Blog: Amplify

Through NewBridge, the Cleveland Foundation Helps Change Lives and Forge Connections

Cities like Cleveland typically have rich assets in their “eds and meds”: top-tier academic and medical institutions that draw people from around the world. In NewBridge Cleveland Center for Arts & Technology, we at the Cleveland Foundation and our partners have created a dynamic resource that plays in both sectors, opening young minds to the value of education and training economically disadvantaged adults for careers as medical professionals.

NewBridge grew from seeds we planted in partnership with Bill Strickland, founder of the highly successful Manchester Bidwell Corp. and a 1996 MacArthur fellow. With support from Manchester Bidwell, the foundation laid the groundwork to replicate the Pittsburgh organization’s programs in Cleveland, conducting a feasibility study, interviews, and focus groups that substantiated the need for a local arts education and job training center.

Youth arts classes started in fall 2010 with 90 ninth graders from the Cleveland Metropolitan School District. Since then, 429 youths from more than 40 local high schools both inside and outside the city have gone through the program. Some 55 percent of NewBridge students are male, an unusually high number for after-school programming. NewBridge has expanded its offering to include high school sophomores and juniors among the 177 students enrolled in fall 2012 classes.

For students, NewBridge represents a caring community where they can express themselves safely under the guidance of accomplished artists who are also gifted teachers. Each trimester concludes with an art exhibition that showcases students’ work. Ultimately, NewBridge aims to nurture a lifelong love of learning in students and motivate them to stay in school.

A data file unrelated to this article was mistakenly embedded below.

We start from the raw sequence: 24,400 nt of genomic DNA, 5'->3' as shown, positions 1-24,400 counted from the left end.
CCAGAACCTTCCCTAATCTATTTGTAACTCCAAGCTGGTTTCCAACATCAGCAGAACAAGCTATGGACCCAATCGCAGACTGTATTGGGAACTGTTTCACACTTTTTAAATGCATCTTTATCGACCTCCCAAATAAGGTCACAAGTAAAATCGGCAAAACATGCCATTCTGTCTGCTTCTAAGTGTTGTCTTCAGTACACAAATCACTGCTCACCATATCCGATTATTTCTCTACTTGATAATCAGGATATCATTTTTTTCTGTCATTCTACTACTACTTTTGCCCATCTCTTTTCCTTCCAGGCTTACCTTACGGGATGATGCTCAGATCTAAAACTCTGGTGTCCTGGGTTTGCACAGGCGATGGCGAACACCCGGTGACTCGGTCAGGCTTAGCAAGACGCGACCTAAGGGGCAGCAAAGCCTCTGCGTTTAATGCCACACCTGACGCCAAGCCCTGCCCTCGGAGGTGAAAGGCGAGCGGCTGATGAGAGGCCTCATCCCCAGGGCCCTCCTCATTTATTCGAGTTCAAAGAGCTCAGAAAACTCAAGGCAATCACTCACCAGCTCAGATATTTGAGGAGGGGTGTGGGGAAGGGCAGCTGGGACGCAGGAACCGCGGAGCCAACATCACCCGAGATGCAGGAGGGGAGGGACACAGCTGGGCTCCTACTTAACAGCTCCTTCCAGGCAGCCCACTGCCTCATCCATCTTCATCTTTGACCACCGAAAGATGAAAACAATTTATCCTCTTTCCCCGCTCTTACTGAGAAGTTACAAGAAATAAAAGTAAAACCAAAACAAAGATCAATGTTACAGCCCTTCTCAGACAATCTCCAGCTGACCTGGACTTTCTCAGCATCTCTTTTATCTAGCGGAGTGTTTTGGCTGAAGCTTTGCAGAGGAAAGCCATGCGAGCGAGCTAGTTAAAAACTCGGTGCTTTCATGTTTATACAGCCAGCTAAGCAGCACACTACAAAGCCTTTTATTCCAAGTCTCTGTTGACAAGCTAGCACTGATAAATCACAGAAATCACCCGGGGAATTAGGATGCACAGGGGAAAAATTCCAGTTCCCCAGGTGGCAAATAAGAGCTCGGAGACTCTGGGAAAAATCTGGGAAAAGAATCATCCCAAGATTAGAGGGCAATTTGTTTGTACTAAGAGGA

The first adult training class launched in April 2011. Five months later, 14 phlebotomy technician graduates donned their white coats. In July 2012, seven more new phlebotomists joined 15 newly trained pharmacy technicians at graduation ceremonies. Of these 36 graduates, 22 have secured jobs to date and one has gone on to pursue higher education.

Cleveland’s leading health care providers had significant input in shaping the curricula for these programs, thus ensuring that graduates would be well prepared for employment. Many trainees are unemployed or underemployed, and many are parents and heads of households in economic distress. Their pride in becoming self-sufficient, productive members of the community is palpable. News of their success is spreading: Since December 2011, 820 applicants have vied for 84 spaces in the adult training programs.

NewBridge is changing individual lives. On a larger scale, it’s encouraging dialogue between the community and its internationally renowned anchor institutions—the eds and meds—that breaks down barriers and sets the stage for future partnerships.

The Cleveland Foundation featured the NewBridge story in the spring 2012 issue of its donor publication, Giving Voice. We are proud to have convened the players and catalyzed the launch of this worthy program in Cleveland. Today, NewBridge stands as a testament to Bill Strickland’s wise dictum: “Change the environment. Change the assumptions. People are capable of extraordinary things.”

India Pierce Lee is program director for neighborhoods, housing, and community development at the Cleveland Foundation.

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